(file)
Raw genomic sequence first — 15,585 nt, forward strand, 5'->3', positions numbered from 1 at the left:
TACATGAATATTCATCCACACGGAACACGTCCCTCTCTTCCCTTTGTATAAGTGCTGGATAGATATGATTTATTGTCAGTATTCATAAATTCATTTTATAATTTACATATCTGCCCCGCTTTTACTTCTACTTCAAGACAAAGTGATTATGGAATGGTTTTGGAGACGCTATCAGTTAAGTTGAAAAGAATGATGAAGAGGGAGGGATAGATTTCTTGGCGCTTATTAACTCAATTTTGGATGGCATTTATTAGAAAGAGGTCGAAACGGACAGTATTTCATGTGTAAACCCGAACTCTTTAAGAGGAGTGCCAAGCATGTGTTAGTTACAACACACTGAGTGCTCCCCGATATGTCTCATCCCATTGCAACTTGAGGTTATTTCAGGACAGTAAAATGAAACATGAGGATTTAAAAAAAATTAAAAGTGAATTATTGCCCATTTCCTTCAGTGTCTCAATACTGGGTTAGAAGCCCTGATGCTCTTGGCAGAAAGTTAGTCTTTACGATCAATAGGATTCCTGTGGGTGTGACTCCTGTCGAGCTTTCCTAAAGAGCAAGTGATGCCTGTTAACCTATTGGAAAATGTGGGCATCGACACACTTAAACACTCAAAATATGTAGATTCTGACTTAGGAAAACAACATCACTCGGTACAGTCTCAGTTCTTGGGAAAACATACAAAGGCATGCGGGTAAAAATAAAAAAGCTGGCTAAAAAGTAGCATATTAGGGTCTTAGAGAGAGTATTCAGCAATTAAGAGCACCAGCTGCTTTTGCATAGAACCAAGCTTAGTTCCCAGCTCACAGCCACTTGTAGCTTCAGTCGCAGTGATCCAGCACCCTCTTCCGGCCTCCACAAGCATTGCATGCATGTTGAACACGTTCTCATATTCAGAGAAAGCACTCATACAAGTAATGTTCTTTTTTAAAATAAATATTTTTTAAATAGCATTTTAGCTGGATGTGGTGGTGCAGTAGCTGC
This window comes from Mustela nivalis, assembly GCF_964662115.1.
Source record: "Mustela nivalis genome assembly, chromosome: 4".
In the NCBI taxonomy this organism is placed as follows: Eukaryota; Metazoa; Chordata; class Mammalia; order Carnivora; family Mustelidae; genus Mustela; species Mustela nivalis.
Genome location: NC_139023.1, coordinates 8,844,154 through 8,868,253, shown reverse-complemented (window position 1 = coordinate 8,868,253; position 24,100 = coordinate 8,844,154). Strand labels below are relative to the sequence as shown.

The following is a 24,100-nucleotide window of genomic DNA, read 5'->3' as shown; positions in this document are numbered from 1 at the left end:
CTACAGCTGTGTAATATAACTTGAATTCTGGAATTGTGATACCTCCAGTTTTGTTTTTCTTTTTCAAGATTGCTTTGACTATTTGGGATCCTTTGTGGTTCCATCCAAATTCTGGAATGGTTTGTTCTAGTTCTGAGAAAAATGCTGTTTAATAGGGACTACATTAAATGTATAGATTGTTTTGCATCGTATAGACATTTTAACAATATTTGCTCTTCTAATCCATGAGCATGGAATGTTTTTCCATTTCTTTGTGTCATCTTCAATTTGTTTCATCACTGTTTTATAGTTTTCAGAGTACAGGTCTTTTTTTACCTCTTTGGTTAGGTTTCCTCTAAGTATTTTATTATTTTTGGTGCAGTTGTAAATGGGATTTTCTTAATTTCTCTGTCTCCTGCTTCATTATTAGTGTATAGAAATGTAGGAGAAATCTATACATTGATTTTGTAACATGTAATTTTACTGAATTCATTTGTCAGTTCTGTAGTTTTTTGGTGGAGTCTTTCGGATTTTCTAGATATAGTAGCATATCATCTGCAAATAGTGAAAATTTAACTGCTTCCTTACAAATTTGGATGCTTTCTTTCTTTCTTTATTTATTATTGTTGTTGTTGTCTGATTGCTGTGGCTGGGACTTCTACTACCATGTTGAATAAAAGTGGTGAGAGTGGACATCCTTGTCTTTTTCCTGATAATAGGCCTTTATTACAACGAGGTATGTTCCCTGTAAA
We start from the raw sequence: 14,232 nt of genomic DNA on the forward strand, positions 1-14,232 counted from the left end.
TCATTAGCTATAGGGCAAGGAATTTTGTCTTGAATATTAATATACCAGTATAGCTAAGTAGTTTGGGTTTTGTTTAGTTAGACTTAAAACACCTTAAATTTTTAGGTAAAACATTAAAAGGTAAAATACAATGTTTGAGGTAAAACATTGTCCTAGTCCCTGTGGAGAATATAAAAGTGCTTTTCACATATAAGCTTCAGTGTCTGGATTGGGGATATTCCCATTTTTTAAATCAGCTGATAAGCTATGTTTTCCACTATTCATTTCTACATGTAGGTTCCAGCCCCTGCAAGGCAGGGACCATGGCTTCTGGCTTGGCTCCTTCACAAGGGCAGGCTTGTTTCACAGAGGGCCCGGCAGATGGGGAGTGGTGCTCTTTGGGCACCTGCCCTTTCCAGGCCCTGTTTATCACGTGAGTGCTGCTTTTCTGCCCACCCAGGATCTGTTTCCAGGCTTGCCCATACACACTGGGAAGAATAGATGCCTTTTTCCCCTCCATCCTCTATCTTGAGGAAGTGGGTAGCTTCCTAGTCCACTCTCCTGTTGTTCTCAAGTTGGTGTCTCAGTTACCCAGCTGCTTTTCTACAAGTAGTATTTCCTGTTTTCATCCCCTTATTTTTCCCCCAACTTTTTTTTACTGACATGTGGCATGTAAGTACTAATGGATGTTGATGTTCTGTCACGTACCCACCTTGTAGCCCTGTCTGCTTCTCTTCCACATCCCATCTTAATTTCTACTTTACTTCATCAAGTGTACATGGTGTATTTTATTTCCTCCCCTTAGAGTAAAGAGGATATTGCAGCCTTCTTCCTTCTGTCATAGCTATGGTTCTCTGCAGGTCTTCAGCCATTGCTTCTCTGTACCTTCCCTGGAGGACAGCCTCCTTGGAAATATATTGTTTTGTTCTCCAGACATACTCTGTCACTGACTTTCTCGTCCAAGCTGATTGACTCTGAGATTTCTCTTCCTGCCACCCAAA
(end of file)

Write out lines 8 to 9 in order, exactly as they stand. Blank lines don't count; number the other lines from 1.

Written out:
CTACAGCTGTGTAATATAACTTGAATTCTGGAATTGTGATACCTCCAGTTTTGTTTTTCTTTTTCAAGATTGCTTTGACTATTTGGGATCCTTTGTGGTTCCATCCAAATTCTGGAATGGTTTGTTCTAGTTCTGAGAAAAATGCTGTTTAATAGGGACTACATTAAATGTATAGATTGTTTTGCATCGTATAGACATTTTAACAATATTTGCTCTTCTAATCCATGAGCATGGAATGTTTTTCCATTTCTTTGTGTCATCTTCAATTTGTTTCATCACTGTTTTATAGTTTTCAGAGTACAGGTCTTTTTTTACCTCTTTGGTTAGGTTTCCTCTAAGTATTTTATTATTTTTGGTGCAGTTGTAAATGGGATTTTCTTAATTTCTCTGTCTCCTGCTTCATTATTAGTGTATAGAAATGTAGGAGAAATCTATACATTGATTTTGTAACATGTAATTTTACTGAATTCATTTGTCAGTTCTGTAGTTTTTTGGTGGAGTCTTTCGGATTTTCTAGATATAGTAGCATATCATCTGCAAATAGTGAAAATTTAACTGCTTCCTTACAAATTTGGATGCTTTCTTTCTTTCTTTATTTATTATTGTTGTTGTTGTCTGATTGCTGTGGCTGGGACTTCTACTACCATGTTGAATAAAAGTGGTGAGAGTGGACATCCTTGTCTTTTTCCTGATAATAGGCCTTTATTACAACGAGGTATGTTCCCTGTAAA
We start from the raw sequence: 14,232 nt of genomic DNA on the forward strand, positions 1-14,232 counted from the left end.